Thursday, October 8, 2020, marked the end of an era for British Airways. The airline’s two remaining Boeing 747s left London Heathrow for the last time on their way to retirement in Wales and Gloucestershire. They will eventually be broken down for spare parts. A synchronised take-off had been planned but had to be abandoned due to bad weather.
British Airways and its History of the Boeing 747
The first Boeing 747 was launched in 1969. These planes were much larger than airliners currently in use. They featured an upper deck and could carry around 550 passengers. British Airways took delivery of its first Boeing 747 in 1970. Crowds gathered at Heathrow to greet this newcomer to the British Airways fleet. This elegant aircraft soon became known as the Queen of the Skies.
British Airways became the world’s largest operator of the Boeing 747 and in 2020 they still had 36 Boeing 747-400s in their fleet. The last two based at Heathrow flew out of the airport for the last time today. G-CIVB entered the service in February 1994. It is painted in the airline’s Negus retro livery. Its last passenger flight was on April 6, 2020, from Miami to Heathrow. G-CIVY joined the service in September 1998 and is painted in the Chatham Dockyard livery, the current livery of British Airways. It last flew passengers from Chicago to Heathrow on March 20, 2020.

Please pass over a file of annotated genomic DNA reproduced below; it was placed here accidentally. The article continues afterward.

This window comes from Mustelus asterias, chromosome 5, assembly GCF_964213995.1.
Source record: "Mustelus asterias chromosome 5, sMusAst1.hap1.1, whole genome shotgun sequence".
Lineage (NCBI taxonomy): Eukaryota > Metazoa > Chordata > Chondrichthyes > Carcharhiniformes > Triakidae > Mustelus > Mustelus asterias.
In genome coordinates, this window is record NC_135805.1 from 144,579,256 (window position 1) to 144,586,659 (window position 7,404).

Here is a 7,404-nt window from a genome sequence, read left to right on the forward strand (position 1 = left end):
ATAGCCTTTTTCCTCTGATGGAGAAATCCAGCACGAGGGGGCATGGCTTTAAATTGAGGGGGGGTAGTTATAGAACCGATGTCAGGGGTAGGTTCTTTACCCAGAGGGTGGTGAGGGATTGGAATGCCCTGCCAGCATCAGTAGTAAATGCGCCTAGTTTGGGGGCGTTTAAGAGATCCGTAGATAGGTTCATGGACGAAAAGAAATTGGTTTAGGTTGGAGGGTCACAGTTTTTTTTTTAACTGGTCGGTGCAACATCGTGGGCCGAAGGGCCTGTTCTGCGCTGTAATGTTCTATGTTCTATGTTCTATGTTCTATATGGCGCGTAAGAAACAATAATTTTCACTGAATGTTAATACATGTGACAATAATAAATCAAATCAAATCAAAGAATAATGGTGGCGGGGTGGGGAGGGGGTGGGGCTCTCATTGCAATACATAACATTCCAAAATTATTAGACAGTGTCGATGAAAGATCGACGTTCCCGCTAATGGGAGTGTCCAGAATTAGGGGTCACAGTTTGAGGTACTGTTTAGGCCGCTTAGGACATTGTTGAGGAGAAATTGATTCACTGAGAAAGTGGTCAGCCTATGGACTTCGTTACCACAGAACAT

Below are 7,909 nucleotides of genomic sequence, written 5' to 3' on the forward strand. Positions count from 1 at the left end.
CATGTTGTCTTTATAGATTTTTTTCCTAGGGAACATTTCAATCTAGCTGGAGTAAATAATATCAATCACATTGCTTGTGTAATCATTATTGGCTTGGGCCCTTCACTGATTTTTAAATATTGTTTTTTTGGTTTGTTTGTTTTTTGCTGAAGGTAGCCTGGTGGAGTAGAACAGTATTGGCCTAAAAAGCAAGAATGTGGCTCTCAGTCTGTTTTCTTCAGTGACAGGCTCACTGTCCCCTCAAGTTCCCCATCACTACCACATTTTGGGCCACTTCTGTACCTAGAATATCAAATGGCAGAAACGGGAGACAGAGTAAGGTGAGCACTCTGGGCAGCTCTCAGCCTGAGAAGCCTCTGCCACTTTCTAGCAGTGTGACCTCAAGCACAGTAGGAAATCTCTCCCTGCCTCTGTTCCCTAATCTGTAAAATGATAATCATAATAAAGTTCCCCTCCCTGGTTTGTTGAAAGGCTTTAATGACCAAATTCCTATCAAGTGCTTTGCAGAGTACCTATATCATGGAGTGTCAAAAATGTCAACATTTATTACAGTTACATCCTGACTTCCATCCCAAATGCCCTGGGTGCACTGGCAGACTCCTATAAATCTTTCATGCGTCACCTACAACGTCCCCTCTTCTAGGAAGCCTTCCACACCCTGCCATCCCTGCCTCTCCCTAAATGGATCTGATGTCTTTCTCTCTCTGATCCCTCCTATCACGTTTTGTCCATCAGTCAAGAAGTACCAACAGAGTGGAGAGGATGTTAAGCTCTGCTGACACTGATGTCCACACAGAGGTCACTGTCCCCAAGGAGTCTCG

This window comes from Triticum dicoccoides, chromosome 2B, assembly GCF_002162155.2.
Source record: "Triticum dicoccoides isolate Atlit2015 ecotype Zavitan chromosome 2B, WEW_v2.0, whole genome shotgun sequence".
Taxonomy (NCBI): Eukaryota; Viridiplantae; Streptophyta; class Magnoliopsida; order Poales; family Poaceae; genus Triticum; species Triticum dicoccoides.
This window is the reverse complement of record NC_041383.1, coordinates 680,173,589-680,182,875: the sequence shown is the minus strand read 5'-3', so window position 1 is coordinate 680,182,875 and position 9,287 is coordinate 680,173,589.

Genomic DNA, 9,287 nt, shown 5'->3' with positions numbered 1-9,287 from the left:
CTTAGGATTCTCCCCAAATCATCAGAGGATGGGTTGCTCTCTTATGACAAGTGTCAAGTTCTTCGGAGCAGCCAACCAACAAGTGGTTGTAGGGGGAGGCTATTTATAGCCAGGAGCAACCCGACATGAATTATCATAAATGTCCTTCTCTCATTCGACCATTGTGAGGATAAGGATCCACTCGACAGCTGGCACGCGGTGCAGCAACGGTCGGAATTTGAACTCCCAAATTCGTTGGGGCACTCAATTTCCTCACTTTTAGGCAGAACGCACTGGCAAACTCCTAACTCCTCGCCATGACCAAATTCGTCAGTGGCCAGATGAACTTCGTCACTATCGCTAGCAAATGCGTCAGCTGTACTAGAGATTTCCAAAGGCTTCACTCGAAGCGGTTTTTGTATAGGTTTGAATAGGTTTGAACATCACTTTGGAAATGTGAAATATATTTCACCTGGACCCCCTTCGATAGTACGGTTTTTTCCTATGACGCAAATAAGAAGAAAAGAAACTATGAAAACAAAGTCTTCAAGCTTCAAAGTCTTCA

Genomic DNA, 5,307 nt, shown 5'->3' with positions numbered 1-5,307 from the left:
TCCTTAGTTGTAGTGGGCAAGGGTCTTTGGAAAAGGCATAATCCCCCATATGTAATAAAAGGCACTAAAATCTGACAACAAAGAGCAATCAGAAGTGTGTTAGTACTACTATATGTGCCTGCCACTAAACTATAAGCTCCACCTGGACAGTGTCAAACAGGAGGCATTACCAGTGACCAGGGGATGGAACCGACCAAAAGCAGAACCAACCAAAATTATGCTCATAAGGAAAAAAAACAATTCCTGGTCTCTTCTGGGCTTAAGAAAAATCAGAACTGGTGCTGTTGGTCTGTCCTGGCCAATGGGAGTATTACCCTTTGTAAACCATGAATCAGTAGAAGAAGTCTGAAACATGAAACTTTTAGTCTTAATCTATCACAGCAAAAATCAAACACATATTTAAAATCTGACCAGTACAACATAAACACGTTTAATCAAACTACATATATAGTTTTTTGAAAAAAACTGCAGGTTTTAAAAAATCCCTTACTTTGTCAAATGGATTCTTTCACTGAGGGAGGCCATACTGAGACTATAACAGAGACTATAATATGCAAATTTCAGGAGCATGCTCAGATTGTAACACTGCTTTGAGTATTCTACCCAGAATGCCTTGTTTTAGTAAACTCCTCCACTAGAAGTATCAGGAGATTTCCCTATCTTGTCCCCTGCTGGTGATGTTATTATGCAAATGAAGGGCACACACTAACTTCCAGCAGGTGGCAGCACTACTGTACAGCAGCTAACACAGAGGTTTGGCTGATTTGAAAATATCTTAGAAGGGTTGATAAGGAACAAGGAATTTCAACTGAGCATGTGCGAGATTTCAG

The Long Career of the Boeing 747
It fifty years since the first Boeing 747 commercial service touched down in January 1970. The arrival of this Pan American flight from JFK in New York to London Heathrow was heralded as the dawn of a new area in long-distance travel. This has proved to be true. The 747 has done just about everything an airplane can do. It has carried a space shuttle, fought fires and been used as a billboard. Passengers and crew alike have fallen in love with this distinctive plane and it was an emotional moment for many as it took to the skies for the last time from Heathrow in October 2020.
The Future of the British Airways Fleet
In March 2020 Alex Cruz, CEO of British Airways reported that the COVID-19 pandemic would result in a much smaller operation. Their 747 fleet will be replaced by quieter, more fuel-efficient aircraft as part of a commitment to achieve net zero carbon emissions by 2050.